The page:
LONDON — The EU refused to accept workable alternatives to the Northern Irish backstop because it wants the U.K. to stay in the customs union, Conservative leadership candidate Jeremy Hunt said Tuesday.
In an interview with the BBC, the U.K. foreign secretary argued the bloc was playing hardball in the talks to negotiate “the best outcome” for itself despite the technology being there to eliminate the need for the controversial mechanism.
He also took aim at his rival for No. 10 Downing Street, Boris Johnson, whom he branded untrustworthy and accused of setting a “fake deadline” on Brexit.
Both Hunt and Johnson have vowed to renegotiate the backstop and use technology to keep tabs on goods flowing across the Northern Irish border to prevent a hard frontier.
Hunt said he was loyal to Theresa May on the backstop — the insurance policy designed to maintain an open border on the island of Ireland — but “never thought that was the right approach.”
He said the technology to approach the border puzzle in a different way was “ready” to go — despite Brussels and other critics repeatedly insisting the necessary measures do not currently exist.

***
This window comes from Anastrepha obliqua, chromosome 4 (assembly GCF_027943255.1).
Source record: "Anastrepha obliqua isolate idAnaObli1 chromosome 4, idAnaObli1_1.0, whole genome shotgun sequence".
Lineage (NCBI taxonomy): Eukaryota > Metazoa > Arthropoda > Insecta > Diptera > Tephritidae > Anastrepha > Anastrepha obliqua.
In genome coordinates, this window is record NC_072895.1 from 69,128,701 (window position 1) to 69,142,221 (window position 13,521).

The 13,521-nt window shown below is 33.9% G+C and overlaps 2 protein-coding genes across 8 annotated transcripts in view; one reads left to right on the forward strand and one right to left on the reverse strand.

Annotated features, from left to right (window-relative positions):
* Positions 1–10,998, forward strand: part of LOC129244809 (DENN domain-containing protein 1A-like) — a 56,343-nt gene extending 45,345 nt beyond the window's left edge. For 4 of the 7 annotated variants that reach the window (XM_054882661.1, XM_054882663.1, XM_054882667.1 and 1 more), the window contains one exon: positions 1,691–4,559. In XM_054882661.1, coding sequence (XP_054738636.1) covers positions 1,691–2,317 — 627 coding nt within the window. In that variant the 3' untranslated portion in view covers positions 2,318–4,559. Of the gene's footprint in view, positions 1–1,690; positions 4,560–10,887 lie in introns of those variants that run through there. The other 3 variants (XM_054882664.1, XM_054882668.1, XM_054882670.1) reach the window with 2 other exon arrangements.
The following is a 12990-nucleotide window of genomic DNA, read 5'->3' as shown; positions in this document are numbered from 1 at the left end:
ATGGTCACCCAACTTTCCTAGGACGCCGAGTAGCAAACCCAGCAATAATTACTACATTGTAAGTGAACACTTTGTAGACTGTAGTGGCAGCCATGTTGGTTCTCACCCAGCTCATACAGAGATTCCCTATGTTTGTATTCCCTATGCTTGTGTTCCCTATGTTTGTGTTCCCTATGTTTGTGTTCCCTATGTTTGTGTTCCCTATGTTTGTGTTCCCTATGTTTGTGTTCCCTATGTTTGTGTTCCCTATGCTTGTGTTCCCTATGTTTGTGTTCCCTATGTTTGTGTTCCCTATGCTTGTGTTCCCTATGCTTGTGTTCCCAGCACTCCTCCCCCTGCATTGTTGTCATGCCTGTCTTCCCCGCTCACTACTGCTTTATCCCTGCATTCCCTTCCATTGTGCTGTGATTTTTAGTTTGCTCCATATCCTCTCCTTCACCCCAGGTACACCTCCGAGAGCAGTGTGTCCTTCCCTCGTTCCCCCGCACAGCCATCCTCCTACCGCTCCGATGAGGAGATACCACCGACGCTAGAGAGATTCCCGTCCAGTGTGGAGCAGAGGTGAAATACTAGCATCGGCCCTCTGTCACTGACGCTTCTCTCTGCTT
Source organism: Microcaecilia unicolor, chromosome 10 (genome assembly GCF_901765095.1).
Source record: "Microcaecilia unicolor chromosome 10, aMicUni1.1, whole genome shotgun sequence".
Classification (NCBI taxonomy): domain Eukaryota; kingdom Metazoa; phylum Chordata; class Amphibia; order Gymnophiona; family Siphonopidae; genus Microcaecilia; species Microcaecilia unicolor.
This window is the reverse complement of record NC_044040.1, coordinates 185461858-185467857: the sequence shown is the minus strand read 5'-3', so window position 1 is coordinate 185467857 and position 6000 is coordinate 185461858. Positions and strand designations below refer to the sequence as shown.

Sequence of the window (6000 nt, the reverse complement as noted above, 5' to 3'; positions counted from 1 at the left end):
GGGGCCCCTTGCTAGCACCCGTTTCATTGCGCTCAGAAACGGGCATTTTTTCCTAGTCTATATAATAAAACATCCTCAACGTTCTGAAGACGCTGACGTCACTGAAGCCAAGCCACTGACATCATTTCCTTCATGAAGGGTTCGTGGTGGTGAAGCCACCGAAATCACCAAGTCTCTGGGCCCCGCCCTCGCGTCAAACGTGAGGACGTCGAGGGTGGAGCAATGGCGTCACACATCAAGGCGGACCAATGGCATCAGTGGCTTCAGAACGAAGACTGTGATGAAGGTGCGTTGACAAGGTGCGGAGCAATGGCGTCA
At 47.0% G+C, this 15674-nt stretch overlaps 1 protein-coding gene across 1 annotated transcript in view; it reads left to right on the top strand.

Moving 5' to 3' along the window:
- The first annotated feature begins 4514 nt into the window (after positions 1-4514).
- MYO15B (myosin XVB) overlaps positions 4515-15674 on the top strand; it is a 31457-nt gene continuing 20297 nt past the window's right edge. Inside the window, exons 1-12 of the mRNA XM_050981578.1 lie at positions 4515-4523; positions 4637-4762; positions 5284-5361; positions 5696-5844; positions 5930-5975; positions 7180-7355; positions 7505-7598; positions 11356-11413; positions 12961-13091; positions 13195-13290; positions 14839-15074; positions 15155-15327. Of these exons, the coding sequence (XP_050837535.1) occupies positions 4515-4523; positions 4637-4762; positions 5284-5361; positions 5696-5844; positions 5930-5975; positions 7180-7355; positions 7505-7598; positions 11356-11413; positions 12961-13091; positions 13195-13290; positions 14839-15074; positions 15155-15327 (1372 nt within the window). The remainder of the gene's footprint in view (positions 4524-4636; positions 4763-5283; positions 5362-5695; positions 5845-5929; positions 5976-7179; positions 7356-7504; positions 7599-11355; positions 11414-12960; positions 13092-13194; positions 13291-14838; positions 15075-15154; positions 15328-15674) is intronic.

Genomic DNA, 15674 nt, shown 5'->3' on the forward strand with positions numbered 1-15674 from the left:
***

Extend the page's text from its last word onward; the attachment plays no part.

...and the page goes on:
Hunt added: “But the EU have not wanted to accept this kind of solution because the hope is that we might stay in this thing called the customs union where we have to stick to [their] tariffs. But I think they know now that wont get through parliament.”
Pressed on his claim that the EU was not prepared to listen, Hunt added: “Well this is a negotiation and they obviously are going to negotiate for what is for them the best outcome.”
Johnson this morning vowed to take the U.K. out of the bloc by the current October 31 Brexit deadline, “do or die,” but Hunt has said he could accept an extension if a deal was close.
Hunt told the BBC he would make the call on whether or not to go for a no-deal Brexit before the end of October, but failed to spell out exactly when.